To me, the best way to appreciate the greatness and scope of Canada is to see the country from a train window. If you fly, you miss the details. If you drive, you can’t really focus on the scenery because you must keep your eye on the road ahead. I’m so glad that I took this trip in 2010.
Hopefully in the not-too-distant future, we’ll again be able to enjoy long-distance train rides in this country. Meanwhile, until we can take those long train rides again, the next best thing is to read about them.
Afraid of missing the long-awaited transcontinental train to Toronto, I race to the Vancouver station after arriving on the afternoon ferry from Nanaimo and enjoying a delicious pasta dinner at Il Campagnolo. It turns out I needn’t have hurried. There’s ample time to check my suitcases and get comfortable in my roomette before the train slinks slowly out on a cool September evening.
In the evening darkness, there isn’t much to see of western B.C. But by the next morning, still in B.C., we’re nearing the mountains. As I finish breakfast in the dining car, I see snow-capped peaks looming off to the right. These peaks will become more and prominent throughout the day, until, around 2 p.m., we arrive in Jasper, Alberta for a three-hour rest stop. For the next two and a half hours of the beautiful early-fall afternoon, I alternate between short walks up and down the streets near the train station, pauses to contemplate the majestic mountains and beautiful trees in full foliage, and visits to the souvenir shops. The shops are as pricey as the scenery is gorgeous, but never mind. I learned long ago how not to be tempted by such places. And two Scotches past Jasper comes the first of our marvellous train dinners, a splendid piece of grilled halibut with all the right trimmings.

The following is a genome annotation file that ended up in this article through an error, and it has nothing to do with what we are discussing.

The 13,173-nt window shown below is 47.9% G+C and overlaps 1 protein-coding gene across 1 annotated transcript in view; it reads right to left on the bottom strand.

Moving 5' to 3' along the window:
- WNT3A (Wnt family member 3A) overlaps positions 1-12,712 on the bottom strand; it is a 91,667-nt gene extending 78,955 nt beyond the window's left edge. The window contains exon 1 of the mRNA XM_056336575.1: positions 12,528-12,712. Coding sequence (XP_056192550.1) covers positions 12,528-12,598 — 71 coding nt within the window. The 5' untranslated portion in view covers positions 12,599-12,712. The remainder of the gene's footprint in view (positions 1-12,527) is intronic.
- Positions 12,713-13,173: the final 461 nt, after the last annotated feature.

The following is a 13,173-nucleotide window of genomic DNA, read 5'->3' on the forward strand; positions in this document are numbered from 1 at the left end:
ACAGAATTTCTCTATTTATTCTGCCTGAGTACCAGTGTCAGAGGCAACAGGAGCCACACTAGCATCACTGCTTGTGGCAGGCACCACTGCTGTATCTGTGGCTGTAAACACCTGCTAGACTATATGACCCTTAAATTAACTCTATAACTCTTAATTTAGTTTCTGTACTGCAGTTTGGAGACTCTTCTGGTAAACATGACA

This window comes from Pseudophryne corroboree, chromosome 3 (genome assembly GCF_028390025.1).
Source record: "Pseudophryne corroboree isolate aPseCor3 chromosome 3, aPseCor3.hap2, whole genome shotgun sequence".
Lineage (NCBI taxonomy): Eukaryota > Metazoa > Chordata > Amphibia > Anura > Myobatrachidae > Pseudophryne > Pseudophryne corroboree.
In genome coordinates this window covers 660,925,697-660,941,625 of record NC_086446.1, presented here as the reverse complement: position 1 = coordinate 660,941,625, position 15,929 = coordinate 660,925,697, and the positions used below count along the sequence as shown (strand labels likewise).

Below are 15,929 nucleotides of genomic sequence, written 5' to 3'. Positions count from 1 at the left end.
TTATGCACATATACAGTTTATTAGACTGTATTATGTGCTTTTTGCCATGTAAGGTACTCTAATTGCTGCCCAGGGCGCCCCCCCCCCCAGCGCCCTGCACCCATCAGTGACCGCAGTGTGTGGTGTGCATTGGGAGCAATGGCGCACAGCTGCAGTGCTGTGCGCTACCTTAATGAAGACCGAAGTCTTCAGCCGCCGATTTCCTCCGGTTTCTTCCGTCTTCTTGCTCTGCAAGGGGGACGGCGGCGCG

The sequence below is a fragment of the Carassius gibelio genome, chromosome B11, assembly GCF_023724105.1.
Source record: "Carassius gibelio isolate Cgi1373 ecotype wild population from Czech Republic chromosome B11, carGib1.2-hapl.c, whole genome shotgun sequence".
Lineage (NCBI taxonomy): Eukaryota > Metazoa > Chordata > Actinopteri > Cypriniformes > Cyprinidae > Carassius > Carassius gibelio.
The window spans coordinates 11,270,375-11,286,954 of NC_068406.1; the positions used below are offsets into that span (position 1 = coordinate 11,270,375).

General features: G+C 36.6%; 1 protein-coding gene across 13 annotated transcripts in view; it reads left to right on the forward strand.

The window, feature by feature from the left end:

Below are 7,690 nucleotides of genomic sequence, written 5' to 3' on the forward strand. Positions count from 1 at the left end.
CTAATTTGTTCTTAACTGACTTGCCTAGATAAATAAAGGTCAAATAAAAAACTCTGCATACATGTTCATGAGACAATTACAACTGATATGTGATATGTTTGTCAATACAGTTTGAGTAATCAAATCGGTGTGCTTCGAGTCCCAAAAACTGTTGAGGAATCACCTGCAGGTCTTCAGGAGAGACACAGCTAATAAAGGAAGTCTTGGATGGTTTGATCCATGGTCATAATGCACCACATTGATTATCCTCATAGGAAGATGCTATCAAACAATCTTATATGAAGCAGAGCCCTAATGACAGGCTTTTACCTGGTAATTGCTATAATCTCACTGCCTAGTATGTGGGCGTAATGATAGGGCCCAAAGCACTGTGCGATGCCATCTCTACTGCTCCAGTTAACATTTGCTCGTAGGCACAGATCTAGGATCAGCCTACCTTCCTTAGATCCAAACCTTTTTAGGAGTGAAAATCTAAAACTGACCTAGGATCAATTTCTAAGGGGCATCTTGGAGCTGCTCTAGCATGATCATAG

The Prairies are, frankly, a bit of a letdown. After hours of mind-numbing views of Saskatchewan’s flat fields, I leave the train in Saskatoon and walk into the small, virtually abandoned station. There’s no ticket window or washroom (even tiny Gananoque, ON has these)—just a broken pay phone, a half-empty Coke bottle, and three coffee-stained Styrofoam cups atop a rickety table covered in dust. Depressing beyond words. The one consolation is that I’ve set foot on Saskatchewan soil, which means I’ve now set foot on the soil of every Canadian province.
Another disappointment is Winnipeg, where we arrive just after dark. There’s really nothing to see in the immediate vicinity of the station. At the same time, I don’t fancy getting lost in a strange city at night by going farther afield. After half an hour’s desultory strolling around, I return to my roomette and am soon asleep.
But if the landscape outside the train sometimes disappoints—it would be unrealistic to expect constant visual excitement travelling across a country as big as Canada—the company inside the train never does. Personal relationships here are nothing if not spontaneous. I suspect that this is because of the transitory nature of those relationships—because people know they will probably never again see or hear from the person to whom they are spilling out their guts this evening. If someone interests me, I invite him or her into my roomette for a chat. If the hour happens to be at least 12:00 noon, the chat is accompanied by a dram of Glenlivet from the bottle in my carry-on bag. As it happens, most of the chats are accompanied by a wee dram, since I’ve reserved mornings for writing and other private activities. But this liquid commerce is far from one-sided, as several people invite me into their roomettes for a dram.